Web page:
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Fire Destroys Santa Rosa School for Students With Autism – KQED

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A faculty in Santa Rosa that serves about 125 college students with autism has been destroyed by the Tubbs Fire.

The entryway to the Anova school — which is contained in the Luther Burbank Center for the Arts — is burnt virtually past recognition in photographs.

Some employees members have misplaced houses, stated Andrew Bailey, founder and CEO of Anova, however as of Tuesday morning there hadn’t been any studies of accidents from employees or households with college students attending the varsity.

“Our number one priority is making sure that our community of kids and family members and employees are safe,” he stated.

Kids’ Emotional Needs

The Anova group continues to be within the evaluation part, however there’s one thing else on Bailey’s thoughts: The emotional wants of his college students. Autism is a developmental dysfunction that impacts an individual’s potential to speak and work together. Big modifications — like a catastrophe — could be arduous for individuals with autism to cope with.

“We have students who experience anxiety and depression occasionally, sometimes fairly regularly, even without a fire event such as this,” stated Bailey. “So those types of students will have a real problem with losing their school.”


Bailey is organizing a gathering with households and employees to go over the right way to help the youngsters throughout these occasions. For instance, having a favourite stuffed animal or an iPad round as a distraction might be useful, he stated.

Then there’s the query of how one can speak to the scholars about what’s occurring in a means that’s applicable.

“[We] make sure we keep this simple and not explain a whole lot to these kids other than, ‘This is a dangerous situation but life is full of danger and your family is here,’ ” stated Bailey.

He additionally plans on offering small items of details about the longer term and the place Anova may be holding courses. His strategy is about respecting the scholars’ routines, that are essential to take care of for these on the autism spectrum.

Thankfully, Anova has robust group help, stated Bailey. The nonprofit faculty serves greater than 200 college students from across the Bay Area at two places — Santa Rosa and Concord.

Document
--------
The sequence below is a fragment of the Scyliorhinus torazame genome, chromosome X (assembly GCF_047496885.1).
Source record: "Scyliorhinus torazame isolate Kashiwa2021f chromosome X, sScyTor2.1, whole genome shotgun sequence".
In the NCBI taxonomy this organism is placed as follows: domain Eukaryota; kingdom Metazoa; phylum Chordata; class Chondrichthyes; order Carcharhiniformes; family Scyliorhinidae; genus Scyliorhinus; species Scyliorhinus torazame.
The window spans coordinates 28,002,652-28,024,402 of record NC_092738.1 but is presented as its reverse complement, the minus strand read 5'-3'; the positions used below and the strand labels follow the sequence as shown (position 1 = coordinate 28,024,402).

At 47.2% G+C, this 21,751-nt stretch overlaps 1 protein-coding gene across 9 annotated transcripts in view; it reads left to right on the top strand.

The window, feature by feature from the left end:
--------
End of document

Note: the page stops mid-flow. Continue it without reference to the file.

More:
Bailey’s present job is to look for a brand new momentary location for the varsity. Local faculty districts have reached out to lend them area whereas they work out methods to rebuild, he stated.

“We are strong people and we will survive this fire,” stated Bailey.

Helping the Vulnerable During Disasters

But what about all the opposite hearth-affected individuals with developmental challenges who lack a robust help community?

That’s a query Richard Ruge thinks about rather a lot. He leads a gaggle in Sonoma County referred to as Disaster Preparedness for Vulnerable Populations, which helps educate individuals — particularly the disabled or aged — concerning the significance of getting ready themselves for disasters, like holding footwear, gloves and flashlights close to the mattress. Building a group community of neighbors can also be a good suggestion, in accordance with Ruge.

Ruge has labored for a few years with individuals with disabilities, and awhile again he realized no one was serving to the incapacity group take into consideration how one can put together for disasters.

“Some people are on dialysis, some people have oxygen tanks and things like that,” Ruge stated. “So they really need to work with their neighbors and let everyone know what needs to happen if a disaster were to strike.”

The county has requested Ruge to organize an inventory of teams serving weak individuals to allow them to assist out throughout evacuations.

But there’s no system in place to maintain monitor of individuals with particular wants throughout an emergency, and Ruge is worried that most of the a whole lot of people who find themselves nonetheless unaccounted for could possibly be these weak individuals he’s tried to serve.

Author

Devin Katayama

Devin Katayama is a reporter overlaying the East Bay for KQED News. Previously, he was the schooling reporter for WFPL in Louisville and labored as a producer with radio stations in Chicago and Portland, OR. His work has appeared on NPR’s Morning Edition, All Things Considered, The Takeaway and Here and Now.

Devin earned his MA in Journalism from Columbia College Chicago, the place he was a Follett Fellow and the recipient of the 2011 Studs Terkel Community Media Workshop Scholarship for his story on Chicago’s homeless youth. He gained WBUR’s 2014 Daniel Schorr award and a regional RTNDA Edward R. Murrow Award for his documentary “At Risk” that checked out points dealing with a few of Louisville’s college students. Devin has additionally acquired quite a few native awards from the Associated Press and the Society of Professional Journalists.

Email: dkatayama@kqed.org Twitter: @RadioDevin Website: audiocollected.org


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